The aforementioned bit of mwah-hah-hah kit is something called a Beacon. It's a clunky kind of lethal death ray that resembles a cross between a giant diamond and the opening revolving eponymous cabinet from creepy schools programme, Picture Box. It's capable of wiping out any non pure demon life form a quarter of a mile in every direction by essentially melting their flesh to leave nothing but a bloody skeleton, which then evaporates into the ether. It's first used on the turncoat first mate of the ship who's sold out the Listers for a bit of extra cash. Evidently his boss is too busy fretting about someone called Big Randy (yes, really) and how he encountered Angel on one of his bad days. The effects of the Beacon ray are very well done, with the state-of-the-art video effects smearing and melting the flesh off the screaming First Mate's bones to reduce him to crispy-fried ashes. It's pure pulpy horror stuff, and considerably ups the stakes in the later part of the story.
The last act of Hero turns what's been a routine runaround into dramatic gold. There are some stories that induce a kind of queasy dread – a sense that something terrible is about to unfold before your eyes, and Hero gradually falls into that list. Looking back, you can see it coming a mile off. Cordy finally agrees to a date with Doyle. Greater insights into Doyle's back story. On that subject, it's fantastic that we finally see what Doyle's atoning for. It was cowardice, simple as that – by refusing to embrace his demon side, he let Lucas and many others of his race to be slaughtered by the Scourge. It's great use of flashback and guest actor Sean Gunn sells the despair and fear of Lucas very well. So, it's all leading up to an ending that's far removed from the comedic tone of the first 10 minutes.
The action comes thick and fast in the centrepiece of the final act – the Listers are trapped in the hold of the ship with the Beacon about to go critical. There's still a possibility that maybe there's a way out – until Angel offers to deactivate the thing while killing himself in the process. It's a heartfelt farewell as Angel says goodbye to his buddy. As it stands though, it's Doyle who gets to snaffle one first and last kiss from Cordelia (with mysterious lip glow raising questions for the future) before hurling himself through the air to prevent the Beacon from wiping out the Listers.
Friends may come and friends may go in the Buffy and Angel series, but none of their death scenes are quite as icky as Doyle's. Having sneaked a look at the behind-the-scenes notes, apparently, the effects for Doyle's death were toned down. What we get though is still grim enough, with Doyle's face rapidly blistering and melting under the glare of the Beacon to become little more than a badly charred skull. Quite what the original effects were like is anybody's guess – Raiders Of The Lost Ark, eat your heart out.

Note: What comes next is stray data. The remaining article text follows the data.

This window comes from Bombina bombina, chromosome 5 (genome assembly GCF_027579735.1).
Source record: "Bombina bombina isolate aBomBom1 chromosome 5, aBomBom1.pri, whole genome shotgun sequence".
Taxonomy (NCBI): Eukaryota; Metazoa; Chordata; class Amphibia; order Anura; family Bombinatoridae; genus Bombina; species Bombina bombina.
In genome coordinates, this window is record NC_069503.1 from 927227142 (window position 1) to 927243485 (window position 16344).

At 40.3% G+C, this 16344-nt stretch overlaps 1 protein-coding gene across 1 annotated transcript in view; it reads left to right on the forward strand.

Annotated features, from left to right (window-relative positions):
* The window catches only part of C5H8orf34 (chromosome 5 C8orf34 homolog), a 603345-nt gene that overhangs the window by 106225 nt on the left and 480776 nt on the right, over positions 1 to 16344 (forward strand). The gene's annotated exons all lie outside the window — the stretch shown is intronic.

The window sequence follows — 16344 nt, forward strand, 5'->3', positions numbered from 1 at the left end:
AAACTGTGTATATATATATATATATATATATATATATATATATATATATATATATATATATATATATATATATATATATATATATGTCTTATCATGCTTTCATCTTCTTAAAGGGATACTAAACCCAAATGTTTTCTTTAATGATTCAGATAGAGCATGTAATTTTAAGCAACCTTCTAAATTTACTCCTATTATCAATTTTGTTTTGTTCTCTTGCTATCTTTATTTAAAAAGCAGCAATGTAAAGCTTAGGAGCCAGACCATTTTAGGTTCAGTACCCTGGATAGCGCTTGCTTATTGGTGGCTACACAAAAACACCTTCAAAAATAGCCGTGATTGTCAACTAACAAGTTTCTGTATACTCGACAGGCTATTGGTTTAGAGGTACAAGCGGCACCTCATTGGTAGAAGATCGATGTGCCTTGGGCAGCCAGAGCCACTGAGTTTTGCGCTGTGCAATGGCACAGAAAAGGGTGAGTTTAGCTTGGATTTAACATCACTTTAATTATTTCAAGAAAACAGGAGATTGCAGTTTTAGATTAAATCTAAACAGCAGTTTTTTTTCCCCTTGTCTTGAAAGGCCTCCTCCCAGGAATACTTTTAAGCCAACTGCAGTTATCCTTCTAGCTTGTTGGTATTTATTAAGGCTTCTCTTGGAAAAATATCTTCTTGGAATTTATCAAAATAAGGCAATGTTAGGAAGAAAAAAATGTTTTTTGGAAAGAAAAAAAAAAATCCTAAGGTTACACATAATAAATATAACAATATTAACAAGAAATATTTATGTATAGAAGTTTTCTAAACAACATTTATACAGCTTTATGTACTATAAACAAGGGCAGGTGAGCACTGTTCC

It's no surprise that the regulars pull out all of the stops in this story to provide some of their finest work. David Boreanaz and Charisma Carpenter prove that they can handle the range of material on offer here, whether they're goofing around in commercials or reacting with devastated disbelief at the abrupt end of their good friend.
But it's left to Glenn Quinn to make the most of his one last appearance as Doyle. He's made the character his own, a flawed but likeable everyday hero. We get to see both sides of that here – whether it's his down-on-his-luck, cold dismissal of his heritage or his endearingly goofy attempts at being the suave, sophisticated face of Angel Investigations.
Tucker Gates' direction adds to the pace and verve of Hero. It's magnificent stuff, bathing the scene in moody dark blues and shrouding the unfolding action in appropriately shadowy gloom. His talent for propelling the action along is a key part of this episode's success, and it's a great shame that this is the only Angel episode that he worked on. But with his stylish and moody handling of the script, it's a memorable first and last bid.
And by the story's end, the story's become a bit of a tearjerker. The episode ends with Angel and Cordy viewing the opening video of their friend in stony silence. What was originally a bit of harmless fun has become something that's quietly poignant and guaranteed to put lumps in throats. “Come on over to our offices and you'll see that there's still heroes in this world,” Doyle promises, and without realising it, he's just summed up his lasting legacy in the world of Angel Investigations.
It's doubly poignant since, sadly, actor Glenn Quinn couldn't overcome his own personal demons, and passed away at the premature age of 32. A great acting talent taken way too soon – but thanks to his consistently strong performances, not just in Angel, but in other film and TV like Roseanne, his legacy remains.
“Is that it? Am I done?” So long, Doyle and so long, Glenn Quinn.